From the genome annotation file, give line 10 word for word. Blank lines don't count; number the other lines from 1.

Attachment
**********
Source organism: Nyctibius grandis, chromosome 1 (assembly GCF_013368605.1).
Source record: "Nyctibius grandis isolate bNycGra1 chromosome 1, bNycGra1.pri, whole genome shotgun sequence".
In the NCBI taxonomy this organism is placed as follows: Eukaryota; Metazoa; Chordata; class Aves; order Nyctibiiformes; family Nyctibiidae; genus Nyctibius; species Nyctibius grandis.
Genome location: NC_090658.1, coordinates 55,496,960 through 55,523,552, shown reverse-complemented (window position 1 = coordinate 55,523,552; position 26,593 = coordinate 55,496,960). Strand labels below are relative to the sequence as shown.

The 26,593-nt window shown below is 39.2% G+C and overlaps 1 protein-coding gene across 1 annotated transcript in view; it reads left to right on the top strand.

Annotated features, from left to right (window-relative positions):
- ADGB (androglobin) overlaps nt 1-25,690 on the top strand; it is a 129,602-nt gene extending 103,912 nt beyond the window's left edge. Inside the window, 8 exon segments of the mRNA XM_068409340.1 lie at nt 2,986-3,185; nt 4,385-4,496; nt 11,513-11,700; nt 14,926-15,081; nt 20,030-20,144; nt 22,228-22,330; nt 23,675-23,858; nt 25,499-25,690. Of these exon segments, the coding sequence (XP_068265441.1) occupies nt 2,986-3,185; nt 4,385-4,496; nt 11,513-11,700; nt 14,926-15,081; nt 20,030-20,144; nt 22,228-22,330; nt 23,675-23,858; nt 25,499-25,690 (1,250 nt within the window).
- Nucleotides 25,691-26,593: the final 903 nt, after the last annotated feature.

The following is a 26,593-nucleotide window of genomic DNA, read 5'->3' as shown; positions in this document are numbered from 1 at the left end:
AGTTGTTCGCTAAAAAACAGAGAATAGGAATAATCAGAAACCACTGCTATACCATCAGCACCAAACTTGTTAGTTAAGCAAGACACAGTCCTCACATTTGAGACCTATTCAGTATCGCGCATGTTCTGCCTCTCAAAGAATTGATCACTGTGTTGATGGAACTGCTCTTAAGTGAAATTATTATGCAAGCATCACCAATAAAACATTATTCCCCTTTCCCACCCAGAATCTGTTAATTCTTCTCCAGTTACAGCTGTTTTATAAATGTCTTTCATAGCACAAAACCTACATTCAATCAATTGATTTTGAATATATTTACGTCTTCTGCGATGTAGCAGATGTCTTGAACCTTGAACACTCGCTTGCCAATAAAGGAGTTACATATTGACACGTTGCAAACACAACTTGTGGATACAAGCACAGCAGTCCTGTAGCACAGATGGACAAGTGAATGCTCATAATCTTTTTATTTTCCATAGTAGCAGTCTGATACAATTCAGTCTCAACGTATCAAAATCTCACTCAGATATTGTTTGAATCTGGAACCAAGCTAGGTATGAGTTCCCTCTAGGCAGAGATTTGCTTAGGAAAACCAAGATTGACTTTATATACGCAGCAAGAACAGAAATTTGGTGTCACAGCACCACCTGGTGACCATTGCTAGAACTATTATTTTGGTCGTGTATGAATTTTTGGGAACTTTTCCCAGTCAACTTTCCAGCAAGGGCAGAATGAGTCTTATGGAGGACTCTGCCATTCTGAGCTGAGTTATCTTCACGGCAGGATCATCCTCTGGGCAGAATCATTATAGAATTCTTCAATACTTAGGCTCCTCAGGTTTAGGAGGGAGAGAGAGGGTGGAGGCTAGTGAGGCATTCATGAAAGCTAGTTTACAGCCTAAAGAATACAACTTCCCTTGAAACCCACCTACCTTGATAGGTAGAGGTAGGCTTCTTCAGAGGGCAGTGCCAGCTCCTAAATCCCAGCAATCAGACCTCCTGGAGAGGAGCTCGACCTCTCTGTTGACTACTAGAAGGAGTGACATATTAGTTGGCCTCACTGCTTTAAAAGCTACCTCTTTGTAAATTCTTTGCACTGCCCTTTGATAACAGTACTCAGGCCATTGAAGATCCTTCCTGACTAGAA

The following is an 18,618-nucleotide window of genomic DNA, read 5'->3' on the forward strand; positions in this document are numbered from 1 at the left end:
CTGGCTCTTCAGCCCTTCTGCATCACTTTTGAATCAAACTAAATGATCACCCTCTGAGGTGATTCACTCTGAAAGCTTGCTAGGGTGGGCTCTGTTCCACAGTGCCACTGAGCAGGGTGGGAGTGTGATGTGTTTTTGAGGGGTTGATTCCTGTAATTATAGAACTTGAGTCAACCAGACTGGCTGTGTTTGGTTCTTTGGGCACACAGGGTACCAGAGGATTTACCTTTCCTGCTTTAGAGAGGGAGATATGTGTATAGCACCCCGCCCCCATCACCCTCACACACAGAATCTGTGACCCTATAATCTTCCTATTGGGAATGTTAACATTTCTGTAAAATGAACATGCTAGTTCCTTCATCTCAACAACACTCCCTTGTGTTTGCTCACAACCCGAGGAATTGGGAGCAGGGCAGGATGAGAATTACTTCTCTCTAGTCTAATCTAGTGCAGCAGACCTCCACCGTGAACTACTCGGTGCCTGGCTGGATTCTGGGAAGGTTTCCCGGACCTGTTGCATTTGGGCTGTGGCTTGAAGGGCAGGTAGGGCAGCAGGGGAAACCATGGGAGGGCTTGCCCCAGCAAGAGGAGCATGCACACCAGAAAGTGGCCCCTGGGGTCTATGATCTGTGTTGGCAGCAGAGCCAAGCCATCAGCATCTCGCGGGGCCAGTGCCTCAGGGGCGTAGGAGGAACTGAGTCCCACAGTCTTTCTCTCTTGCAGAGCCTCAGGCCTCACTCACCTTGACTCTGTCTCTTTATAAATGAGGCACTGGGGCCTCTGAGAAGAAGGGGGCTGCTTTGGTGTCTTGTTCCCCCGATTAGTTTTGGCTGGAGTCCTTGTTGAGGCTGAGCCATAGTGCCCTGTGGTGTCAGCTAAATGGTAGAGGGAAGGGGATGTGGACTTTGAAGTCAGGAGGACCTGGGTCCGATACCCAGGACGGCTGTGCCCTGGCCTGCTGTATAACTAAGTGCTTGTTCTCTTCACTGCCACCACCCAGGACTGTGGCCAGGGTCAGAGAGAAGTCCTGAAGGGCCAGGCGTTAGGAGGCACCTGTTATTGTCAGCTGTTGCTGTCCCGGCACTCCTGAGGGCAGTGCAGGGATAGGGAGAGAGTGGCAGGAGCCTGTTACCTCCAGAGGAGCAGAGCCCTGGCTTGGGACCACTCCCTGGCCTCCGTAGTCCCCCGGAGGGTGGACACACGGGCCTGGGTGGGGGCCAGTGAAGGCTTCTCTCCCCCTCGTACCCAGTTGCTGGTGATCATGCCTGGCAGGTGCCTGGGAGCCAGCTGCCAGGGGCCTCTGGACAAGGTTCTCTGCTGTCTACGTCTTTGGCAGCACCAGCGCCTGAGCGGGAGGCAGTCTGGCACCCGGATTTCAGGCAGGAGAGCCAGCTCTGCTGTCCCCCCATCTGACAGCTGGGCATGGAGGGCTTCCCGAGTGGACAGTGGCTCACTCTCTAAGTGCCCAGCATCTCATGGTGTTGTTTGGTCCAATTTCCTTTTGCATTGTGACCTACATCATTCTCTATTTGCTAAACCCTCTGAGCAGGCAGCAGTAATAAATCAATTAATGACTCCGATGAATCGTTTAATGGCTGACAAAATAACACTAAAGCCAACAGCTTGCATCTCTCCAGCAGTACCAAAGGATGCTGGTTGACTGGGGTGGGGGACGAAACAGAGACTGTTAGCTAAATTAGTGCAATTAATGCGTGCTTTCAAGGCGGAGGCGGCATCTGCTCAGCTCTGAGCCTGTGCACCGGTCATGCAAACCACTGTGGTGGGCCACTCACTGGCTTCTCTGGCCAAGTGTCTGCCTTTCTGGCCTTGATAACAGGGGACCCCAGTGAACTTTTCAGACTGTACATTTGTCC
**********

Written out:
AGTTGTTCGCTAAAAAACAGAGAATAGGAATAATCAGAAACCACTGCTATACCATCAGCACCAAACTTGTTAGTTAAGCAAGACACAGTCCTCACATTTGAGACCTATTCAGTATCGCGCATGTTCTGCCTCTCAAAGAATTGATCACTGTGTTGATGGAACTGCTCTTAAGTGAAATTATTATGCAAGCATCACCAATAAAACATTATTCCCCTTTCCCACCCAGAATCTGTTAATTCTTCTCCAGTTACAGCTGTTTTATAAATGTCTTTCATAGCACAAAACCTACATTCAATCAATTGATTTTGAATATATTTACGTCTTCTGCGATGTAGCAGATGTCTTGAACCTTGAACACTCGCTTGCCAATAAAGGAGTTACATATTGACACGTTGCAAACACAACTTGTGGATACAAGCACAGCAGTCCTGTAGCACAGATGGACAAGTGAATGCTCATAATCTTTTTATTTTCCATAGTAGCAGTCTGATACAATTCAGTCTCAACGTATCAAAATCTCACTCAGATATTGTTTGAATCTGGAACCAAGCTAGGTATGAGTTCCCTCTAGGCAGAGATTTGCTTAGGAAAACCAAGATTGACTTTATATACGCAGCAAGAACAGAAATTTGGTGTCACAGCACCACCTGGTGACCATTGCTAGAACTATTATTTTGGTCGTGTATGAATTTTTGGGAACTTTTCCCAGTCAACTTTCCAGCAAGGGCAGAATGAGTCTTATGGAGGACTCTGCCATTCTGAGCTGAGTTATCTTCACGGCAGGATCATCCTCTGGGCAGAATCATTATAGAATTCTTCAATACTTAGGCTCCTCAGGTTTAGGAGGGAGAGAGAGGGTGGAGGCTAGTGAGGCATTCATGAAAGCTAGTTTACAGCCTAAAGAATACAACTTCCCTTGAAACCCACCTACCTTGATAGGTAGAGGTAGGCTTCTTCAGAGGGCAGTGCCAGCTCCTAAATCCCAGCAATCAGACCTCCTGGAGAGGAGCTCGACCTCTCTGTTGACTACTAGAAGGAGTGACATATTAGTTGGCCTCACTGCTTTAAAAGCTACCTCTTTGTAAATTCTTTGCACTGCCCTTTGATAACAGTACTCAGGCCATTGAAGATCCTTCCTGACTAGAA